Dean Rabbitt v. Bank of America NA et al

Filing 9

(IN CHAMBERS) ORDER TO SHOW CAUSE by Judge Fernando M. Olguin. Response to Order to Show Cause due by 3/23/2017. (vdr)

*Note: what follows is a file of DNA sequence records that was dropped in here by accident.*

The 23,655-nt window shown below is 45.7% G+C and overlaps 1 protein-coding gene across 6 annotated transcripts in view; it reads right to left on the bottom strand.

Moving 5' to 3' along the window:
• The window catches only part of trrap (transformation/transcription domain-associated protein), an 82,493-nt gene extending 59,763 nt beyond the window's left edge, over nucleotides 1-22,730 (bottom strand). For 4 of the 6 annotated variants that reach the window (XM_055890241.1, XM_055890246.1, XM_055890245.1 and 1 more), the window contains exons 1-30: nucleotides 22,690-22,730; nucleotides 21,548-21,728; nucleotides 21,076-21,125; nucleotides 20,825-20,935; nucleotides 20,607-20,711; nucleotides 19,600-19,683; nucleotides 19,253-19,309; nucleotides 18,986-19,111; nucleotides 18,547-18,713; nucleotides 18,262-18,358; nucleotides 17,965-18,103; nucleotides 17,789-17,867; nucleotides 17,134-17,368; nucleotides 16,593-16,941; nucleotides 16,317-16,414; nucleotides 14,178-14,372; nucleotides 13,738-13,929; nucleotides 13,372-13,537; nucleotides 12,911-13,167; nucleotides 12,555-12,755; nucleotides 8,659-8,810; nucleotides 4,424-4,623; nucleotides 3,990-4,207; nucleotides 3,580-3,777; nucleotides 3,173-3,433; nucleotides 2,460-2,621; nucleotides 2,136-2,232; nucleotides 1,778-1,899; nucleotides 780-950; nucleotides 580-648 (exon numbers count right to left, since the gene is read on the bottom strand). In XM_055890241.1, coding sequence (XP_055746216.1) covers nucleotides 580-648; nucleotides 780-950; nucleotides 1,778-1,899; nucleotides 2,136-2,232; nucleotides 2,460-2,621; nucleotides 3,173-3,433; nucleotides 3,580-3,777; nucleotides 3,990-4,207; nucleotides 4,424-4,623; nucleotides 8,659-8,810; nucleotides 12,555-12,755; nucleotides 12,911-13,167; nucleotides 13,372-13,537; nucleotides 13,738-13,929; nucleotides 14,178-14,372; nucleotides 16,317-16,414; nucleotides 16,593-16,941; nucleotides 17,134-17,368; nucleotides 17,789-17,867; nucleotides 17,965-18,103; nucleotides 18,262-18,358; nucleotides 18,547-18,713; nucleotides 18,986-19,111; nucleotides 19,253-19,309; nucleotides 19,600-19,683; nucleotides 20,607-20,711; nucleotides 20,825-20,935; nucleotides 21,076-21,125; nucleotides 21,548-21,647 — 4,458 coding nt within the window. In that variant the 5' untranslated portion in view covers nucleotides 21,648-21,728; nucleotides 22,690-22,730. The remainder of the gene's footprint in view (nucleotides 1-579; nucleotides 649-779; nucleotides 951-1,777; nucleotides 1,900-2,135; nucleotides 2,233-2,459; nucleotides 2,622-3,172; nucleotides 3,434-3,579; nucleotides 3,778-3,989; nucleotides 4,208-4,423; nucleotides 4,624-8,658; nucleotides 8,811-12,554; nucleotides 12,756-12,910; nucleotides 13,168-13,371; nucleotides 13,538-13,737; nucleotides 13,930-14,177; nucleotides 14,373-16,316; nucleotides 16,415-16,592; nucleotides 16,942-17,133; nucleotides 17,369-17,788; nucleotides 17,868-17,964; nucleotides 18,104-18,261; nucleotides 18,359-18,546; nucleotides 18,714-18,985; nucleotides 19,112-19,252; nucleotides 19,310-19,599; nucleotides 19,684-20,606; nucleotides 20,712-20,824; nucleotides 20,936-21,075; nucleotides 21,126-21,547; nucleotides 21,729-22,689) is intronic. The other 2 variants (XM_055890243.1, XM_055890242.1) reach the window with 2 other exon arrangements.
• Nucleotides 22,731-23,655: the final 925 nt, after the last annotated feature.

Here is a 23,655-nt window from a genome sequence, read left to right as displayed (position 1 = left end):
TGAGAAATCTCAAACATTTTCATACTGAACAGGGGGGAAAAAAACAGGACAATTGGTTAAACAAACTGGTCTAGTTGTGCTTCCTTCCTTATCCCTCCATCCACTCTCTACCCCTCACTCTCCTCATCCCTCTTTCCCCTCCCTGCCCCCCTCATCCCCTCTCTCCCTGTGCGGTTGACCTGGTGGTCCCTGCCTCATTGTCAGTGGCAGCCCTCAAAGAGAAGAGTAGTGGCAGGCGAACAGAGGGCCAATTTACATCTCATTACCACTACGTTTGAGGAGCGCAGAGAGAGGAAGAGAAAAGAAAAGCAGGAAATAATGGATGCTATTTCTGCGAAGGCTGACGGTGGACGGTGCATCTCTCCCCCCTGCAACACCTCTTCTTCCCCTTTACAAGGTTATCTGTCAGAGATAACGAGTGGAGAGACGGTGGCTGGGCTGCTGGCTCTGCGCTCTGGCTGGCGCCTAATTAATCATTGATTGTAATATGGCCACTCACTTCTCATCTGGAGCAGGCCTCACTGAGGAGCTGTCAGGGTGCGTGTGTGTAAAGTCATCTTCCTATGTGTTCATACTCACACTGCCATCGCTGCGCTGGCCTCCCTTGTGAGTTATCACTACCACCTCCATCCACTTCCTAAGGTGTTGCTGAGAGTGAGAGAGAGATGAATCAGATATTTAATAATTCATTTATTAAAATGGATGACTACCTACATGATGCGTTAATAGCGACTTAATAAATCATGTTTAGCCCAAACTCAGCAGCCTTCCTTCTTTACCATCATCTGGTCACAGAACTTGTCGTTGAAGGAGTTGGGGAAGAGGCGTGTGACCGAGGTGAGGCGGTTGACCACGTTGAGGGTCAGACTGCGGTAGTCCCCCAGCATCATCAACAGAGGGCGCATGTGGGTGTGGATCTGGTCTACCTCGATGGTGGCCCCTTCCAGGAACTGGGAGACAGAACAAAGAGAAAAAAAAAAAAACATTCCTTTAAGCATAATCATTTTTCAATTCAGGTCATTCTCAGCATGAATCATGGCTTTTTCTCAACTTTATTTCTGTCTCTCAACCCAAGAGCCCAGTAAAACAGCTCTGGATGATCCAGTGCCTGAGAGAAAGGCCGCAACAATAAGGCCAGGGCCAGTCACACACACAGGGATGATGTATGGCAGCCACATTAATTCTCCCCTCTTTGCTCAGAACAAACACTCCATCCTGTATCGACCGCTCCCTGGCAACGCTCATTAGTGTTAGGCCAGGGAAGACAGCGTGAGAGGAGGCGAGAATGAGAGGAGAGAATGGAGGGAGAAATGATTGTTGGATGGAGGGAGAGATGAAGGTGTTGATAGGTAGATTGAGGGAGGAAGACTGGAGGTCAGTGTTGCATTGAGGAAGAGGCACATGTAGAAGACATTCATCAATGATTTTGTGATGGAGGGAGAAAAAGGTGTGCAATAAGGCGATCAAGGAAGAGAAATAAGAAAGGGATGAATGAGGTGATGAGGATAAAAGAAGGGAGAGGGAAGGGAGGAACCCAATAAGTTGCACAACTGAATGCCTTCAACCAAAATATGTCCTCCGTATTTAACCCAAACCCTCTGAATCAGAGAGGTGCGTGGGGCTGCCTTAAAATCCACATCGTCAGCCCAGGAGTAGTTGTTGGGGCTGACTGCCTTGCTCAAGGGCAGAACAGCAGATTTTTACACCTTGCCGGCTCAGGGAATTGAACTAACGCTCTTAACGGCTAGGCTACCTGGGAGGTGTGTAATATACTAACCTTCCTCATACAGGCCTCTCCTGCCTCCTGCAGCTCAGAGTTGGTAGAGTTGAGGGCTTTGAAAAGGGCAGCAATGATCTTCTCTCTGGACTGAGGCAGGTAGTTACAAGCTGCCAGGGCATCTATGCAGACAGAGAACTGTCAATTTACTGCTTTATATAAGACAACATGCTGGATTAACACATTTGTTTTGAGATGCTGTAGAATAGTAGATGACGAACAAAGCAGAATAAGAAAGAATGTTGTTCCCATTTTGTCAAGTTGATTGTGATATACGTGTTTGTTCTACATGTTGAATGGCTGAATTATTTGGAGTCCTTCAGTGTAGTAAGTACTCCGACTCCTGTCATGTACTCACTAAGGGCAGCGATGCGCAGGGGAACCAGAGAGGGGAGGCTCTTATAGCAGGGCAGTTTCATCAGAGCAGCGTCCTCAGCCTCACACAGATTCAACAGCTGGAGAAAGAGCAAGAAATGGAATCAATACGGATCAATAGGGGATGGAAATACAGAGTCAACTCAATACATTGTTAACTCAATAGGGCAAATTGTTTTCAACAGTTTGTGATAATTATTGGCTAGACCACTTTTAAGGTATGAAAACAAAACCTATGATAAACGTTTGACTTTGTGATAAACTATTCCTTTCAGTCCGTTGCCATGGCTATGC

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UNITED STATES DISTRICT COURT CENTRAL DISTRICT OF CALIFORNIA CIVIL MINUTES - GENERAL Case No. ED CV 17-0280 FMO (KKx) Title Dean Rabbitt v. Bank of America, N.A., et al. Present: The Honorable Date March 13, 2017 Fernando M. Olguin, United States District Judge Vanessa Figueroa None None Deputy Clerk Court Reporter / Recorder Tape No. Attorney Present for Plaintiff(s): Attorney Present for Defendant(s): None Present None Present Proceedings: (In Chambers) Order to Show Cause re Subject Matter Jurisdiction On February 15, 2017, plaintiff Dean Rabbit (“plaintiff”) filed a complaint against several defendants asserted state-law claims arising from the foreclosure of his property. (See Dkt. 1, Complaint). Subject matter jurisdiction is predicated on diversity of citizenship pursuant to 28 U.S.C. § 1332. (See id. at p. 2). “Federal courts are courts of limited jurisdiction. They possess only that power authorized by Constitution and statute[.]” Kokkonen v. Guardian Life Ins. Co. of Am., 511 U.S. 375, 377, 114 S.Ct. 1673, 1675 (1994). The courts are presumed to lack jurisdiction unless the contrary appears affirmatively from the record. DaimlerChrysler Corp. v. Cuno, 547 U.S. 332, 342 n. 3, 126 S.Ct. 1854, 1861 (2006). Federal courts have a duty to examine jurisdiction sua sponte before proceeding to the merits of a case, see Ruhrgas AG v. Marathon Oil Co., 526 U.S. 574, 583, 119 S.Ct. 1563, 1569 (1999), “even in the absence of a challenge from any party.” Arbaugh v. Y&H Corp., 546 U.S. 500, 514, 126 S.Ct. 1235, 1244 (2006). Indeed, “[i]f the court determines at any time that it lacks subject-matter jurisdiction, the court must dismiss the action.” Fed. R. Civ. P. 12(h)(3); see Snell v. Cleveland, Inc., 316 F.3d 822, 826 (9th Cir. 2002) (“Federal Rule of Civil Procedure 12(h)(3) provides that a court may raise the question of subject matter jurisdiction, sua sponte, at any time during the pendency of the action, even on appeal.”) (footnote omitted). The party asserting jurisdiction has the burden of establishing subject matter jurisdiction. See Kokkonen, 511 U.S. at 377, 114 S.Ct. at 1675. Federal subject matter jurisdiction may be established on the basis of diversity jurisdiction under 28 U.S.C. § 1332. A district court has diversity jurisdiction “where the matter in controversy exceeds the sum or value of $75,000, . . . and is between citizens of different states[.]” 28 U.S.C. § 1332(a). Citizenship is determined as of the time the lawsuit is filed. Lew v. Moss, 797 F.2d 747, 750 (1986). Here, plaintiff alleges that he is a resident of California, and presumably a citizen of the State. (See Dkt. 1, Complaint at ¶ 1). However, plaintiff fails to allege the citizenship of all defendants. (See, generally, id. at ¶¶ 3-7). To the extent plaintiff has named limited liability companies as defendants, (see, e.g., id. at ¶¶ 5-6), the Complaint must allege the citizenship of each of their partners, members, or owners to properly assert subject-matter jurisdiction on the CV-90 (06/04) CIVIL MINUTES - GENERAL Page 1 of 2 UNITED STATES DISTRICT COURT CENTRAL DISTRICT OF CALIFORNIA CIVIL MINUTES - GENERAL Case No. ED CV 17-0280 FMO (KKx) Date Title Dean Rabbitt v. Bank of America, N.A., et al. March 13, 2017 basis of diversity pursuant to 28 U.S.C. § 1332. See Grupo Dataflux v. Atlas Global Grp., L.P., 541 U.S. 567, 569, 124 S.Ct. 1920, 1923 (2004) (“[A] partnership . . . is a citizen of each State or foreign country of which any of its partners is a citizen.”); Carden v. Arkoma Assocs., 494 U.S. 185, 195, 110 S.Ct. 1015, 1021 (1990) (diversity jurisdiction depends on the citizenship of all members of an artificial entity); Johnson v. Columbia Props. Anchorage, LP, 437 F.3d 894, 899 (9th Cir. 2006) (“[A]n unincorporated association such as a partnership has the citizenship of all of its members.”). Nor has plaintiff alleged that the matter in controversy exceeds the jurisdictional threshold of $75,000. (See, generally, Dkt. 1, Complaint); 28 U.S.C. § 1332(a). Based on the foregoing, IT IS ORDERED THAT no later than March 23, 2017, plaintiff shall file a Response to this OSC, not to exceed five (5) pages, addressing why this action should not be dismissed for lack of subject matter jurisdiction. Among other things, plaintiff shall identify the citizenship and residence of each defendant, including, as necessary, defendants’ partners, members, and owners. Failure to respond to this order to show cause by the deadline set forth above shall be deemed as consent to the dismissal of the action without prejudice for failure to prosecute and/or failure to comply with a court order. See Fed. R. Civ. P. 41(b); Link v. Wabash R. Co., 370 U.S. 626, 629-30, 82 S.Ct. 1386, 1388 (1962). 00 Initials of Preparer CV-90 (06/04) CIVIL MINUTES - GENERAL : 00 vdr Page 2 of 2

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